In collaboration with Christine Bernardi, Yvon Maday introduced the Mortar element method which has became quite prominent in parallel computing and has been applied extensively in a wide range of disciplines including fluid dynamics, electromagnetism and contact mechanics.

Jointly with Jacques-Louis Lions and Gabriel Turinici, Yvon Maday developed domain decomposition methods in the time variable for evolution problems. These techniques, known as parareal discretizations, result in dramatic gains of CPU time when compared to standard evolution schemes.

Together with Anthony Patera, he developed and analyzed several model order reduction techniques for parametrized problems, in particular the Reduced Basis method, as well as the Reduced Basis Element method which integrates local model order reduction within a general domain decomposition framework. Closely related is the empirical interpolation method (EIM) which aims at treating efficiently general types of parameter dependence and various nonlinear problems. The EIM method is remarkably original in both formulation and analysis, essentially an interpolation framework tailored to a particular manifold, and has given rise to many related hyperreduction techniques.

The numerical methods developed and analyzed by Yvon Maday have always been driven by their ability to treat concrete applications, which led him naturally to interact with other disciplines. In mathematical medicine, the mortar method was used in the development of numerical fluid-structure coupling for the analysis of blood flow in the heart, and the reduced basis element method was employed in breathing simulation in order to manage the complex geometry of the lung. In quantum chemistry, the domain decomposition methods were used to reduce dramatically the computational time in the simulation of continuum solvation.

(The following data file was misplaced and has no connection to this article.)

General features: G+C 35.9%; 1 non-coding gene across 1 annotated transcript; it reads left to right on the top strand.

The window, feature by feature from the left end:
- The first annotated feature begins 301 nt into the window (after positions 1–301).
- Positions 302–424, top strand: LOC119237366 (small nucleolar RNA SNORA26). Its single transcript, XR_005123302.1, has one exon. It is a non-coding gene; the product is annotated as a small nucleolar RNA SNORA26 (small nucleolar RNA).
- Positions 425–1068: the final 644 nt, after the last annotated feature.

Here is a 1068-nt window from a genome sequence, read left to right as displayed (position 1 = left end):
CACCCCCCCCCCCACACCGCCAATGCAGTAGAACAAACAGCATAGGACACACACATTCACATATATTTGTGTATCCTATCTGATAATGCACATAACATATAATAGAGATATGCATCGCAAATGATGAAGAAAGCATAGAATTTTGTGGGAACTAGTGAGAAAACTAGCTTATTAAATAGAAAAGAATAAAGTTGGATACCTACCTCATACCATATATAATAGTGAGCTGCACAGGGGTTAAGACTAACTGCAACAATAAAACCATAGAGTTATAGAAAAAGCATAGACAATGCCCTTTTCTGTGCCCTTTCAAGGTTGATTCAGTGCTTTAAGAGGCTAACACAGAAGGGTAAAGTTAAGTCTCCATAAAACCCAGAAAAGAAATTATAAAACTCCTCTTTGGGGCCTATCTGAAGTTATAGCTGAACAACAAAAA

The subcommittee for ICIAM Pioneer Prize was:

 

ICIAM Su Buchin Prize

awarded to Giulia Di Nunno, for her long-lasting record actively and efficiently encouraging top-level mathematical research and education in developing African countries.

The Su Buchin Prize was established to provide international recognition of an outstanding contribution by an individual in the application of Mathematics to emerging economies and human development, in particular at the economic and cultural level in developing countries. 
It was created on the initiative of the CSIAM, and was first awarded in 2007.
Carrying a cash award of USD 5000, the Su Buchin Prize is presently funded by CSIAM
 

Giulia di Nunno